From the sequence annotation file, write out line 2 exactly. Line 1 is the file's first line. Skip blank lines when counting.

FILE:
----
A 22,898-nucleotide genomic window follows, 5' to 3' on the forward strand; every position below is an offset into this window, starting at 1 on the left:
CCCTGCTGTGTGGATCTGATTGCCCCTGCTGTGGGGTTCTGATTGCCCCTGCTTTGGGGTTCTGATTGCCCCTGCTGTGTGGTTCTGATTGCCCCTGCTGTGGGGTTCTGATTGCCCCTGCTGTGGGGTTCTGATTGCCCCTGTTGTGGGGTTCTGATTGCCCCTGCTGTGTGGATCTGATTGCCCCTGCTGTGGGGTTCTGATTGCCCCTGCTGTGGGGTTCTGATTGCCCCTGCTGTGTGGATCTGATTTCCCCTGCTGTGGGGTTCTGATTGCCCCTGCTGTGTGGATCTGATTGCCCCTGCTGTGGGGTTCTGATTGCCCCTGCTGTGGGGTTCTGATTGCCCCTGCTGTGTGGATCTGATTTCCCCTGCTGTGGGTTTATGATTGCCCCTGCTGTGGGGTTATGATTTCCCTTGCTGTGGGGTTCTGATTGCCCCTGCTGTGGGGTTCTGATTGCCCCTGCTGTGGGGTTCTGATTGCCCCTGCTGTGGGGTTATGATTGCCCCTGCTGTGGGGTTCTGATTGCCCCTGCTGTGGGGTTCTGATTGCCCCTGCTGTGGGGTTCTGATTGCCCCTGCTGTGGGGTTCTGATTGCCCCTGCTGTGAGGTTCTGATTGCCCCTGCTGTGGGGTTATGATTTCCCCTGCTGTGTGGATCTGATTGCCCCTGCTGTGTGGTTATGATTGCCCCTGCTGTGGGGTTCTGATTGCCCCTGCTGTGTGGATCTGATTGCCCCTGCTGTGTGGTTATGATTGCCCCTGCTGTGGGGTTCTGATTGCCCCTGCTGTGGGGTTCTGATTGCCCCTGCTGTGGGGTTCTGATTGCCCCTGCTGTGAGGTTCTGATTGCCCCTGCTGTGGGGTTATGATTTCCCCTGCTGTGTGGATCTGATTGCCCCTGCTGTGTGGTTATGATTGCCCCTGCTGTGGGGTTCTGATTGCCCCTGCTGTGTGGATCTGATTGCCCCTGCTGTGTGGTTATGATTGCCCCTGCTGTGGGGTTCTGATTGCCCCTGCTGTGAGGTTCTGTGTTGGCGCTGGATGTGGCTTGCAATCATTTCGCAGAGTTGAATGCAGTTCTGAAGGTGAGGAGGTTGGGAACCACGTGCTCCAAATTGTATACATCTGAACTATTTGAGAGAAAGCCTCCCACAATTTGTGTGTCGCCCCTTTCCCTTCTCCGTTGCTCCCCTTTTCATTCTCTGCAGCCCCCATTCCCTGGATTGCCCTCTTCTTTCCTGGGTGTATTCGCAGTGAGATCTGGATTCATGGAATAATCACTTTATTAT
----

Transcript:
CCCTGCTGTGTGGATCTGATTGCCCCTGCTGTGGGGTTCTGATTGCCCCTGCTTTGGGGTTCTGATTGCCCCTGCTGTGTGGTTCTGATTGCCCCTGCTGTGGGGTTCTGATTGCCCCTGCTGTGGGGTTCTGATTGCCCCTGTTGTGGGGTTCTGATTGCCCCTGCTGTGTGGATCTGATTGCCCCTGCTGTGGGGTTCTGATTGCCCCTGCTGTGGGGTTCTGATTGCCCCTGCTGTGTGGATCTGATTTCCCCTGCTGTGGGGTTCTGATTGCCCCTGCTGTGTGGATCTGATTGCCCCTGCTGTGGGGTTCTGATTGCCCCTGCTGTGGGGTTCTGATTGCCCCTGCTGTGTGGATCTGATTTCCCCTGCTGTGGGTTTATGATTGCCCCTGCTGTGGGGTTATGATTTCCCTTGCTGTGGGGTTCTGATTGCCCCTGCTGTGGGGTTCTGATTGCCCCTGCTGTGGGGTTCTGATTGCCCCTGCTGTGGGGTTATGATTGCCCCTGCTGTGGGGTTCTGATTGCCCCTGCTGTGGGGTTCTGATTGCCCCTGCTGTGGGGTTCTGATTGCCCCTGCTGTGGGGTTCTGATTGCCCCTGCTGTGAGGTTCTGATTGCCCCTGCTGTGGGGTTATGATTTCCCCTGCTGTGTGGATCTGATTGCCCCTGCTGTGTGGTTATGATTGCCCCTGCTGTGGGGTTCTGATTGCCCCTGCTGTGTGGATCTGATTGCCCCTGCTGTGTGGTTATGATTGCCCCTGCTGTGGGGTTCTGATTGCCCCTGCTGTGGGGTTCTGATTGCCCCTGCTGTGGGGTTCTGATTGCCCCTGCTGTGAGGTTCTGATTGCCCCTGCTGTGGGGTTATGATTTCCCCTGCTGTGTGGATCTGATTGCCCCTGCTGTGTGGTTATGATTGCCCCTGCTGTGGGGTTCTGATTGCCCCTGCTGTGTGGATCTGATTGCCCCTGCTGTGTGGTTATGATTGCCCCTGCTGTGGGGTTCTGATTGCCCCTGCTGTGAGGTTCTGTGTTGGCGCTGGATGTGGCTTGCAATCATTTCGCAGAGTTGAATGCAGTTCTGAAGGTGAGGAGGTTGGGAACCACGTGCTCCAAATTGTATACATCTGAACTATTTGAGAGAAAGCCTCCCACAATTTGTGTGTCGCCCCTTTCCCTTCTCCGTTGCTCCCCTTTTCATTCTCTGCAGCCCCCATTCCCTGGATTGCCCTCTTCTTTCCTGGGTGTATTCGCAGTGAGATCTGGATTCATGGAATAATCACTTTATTAT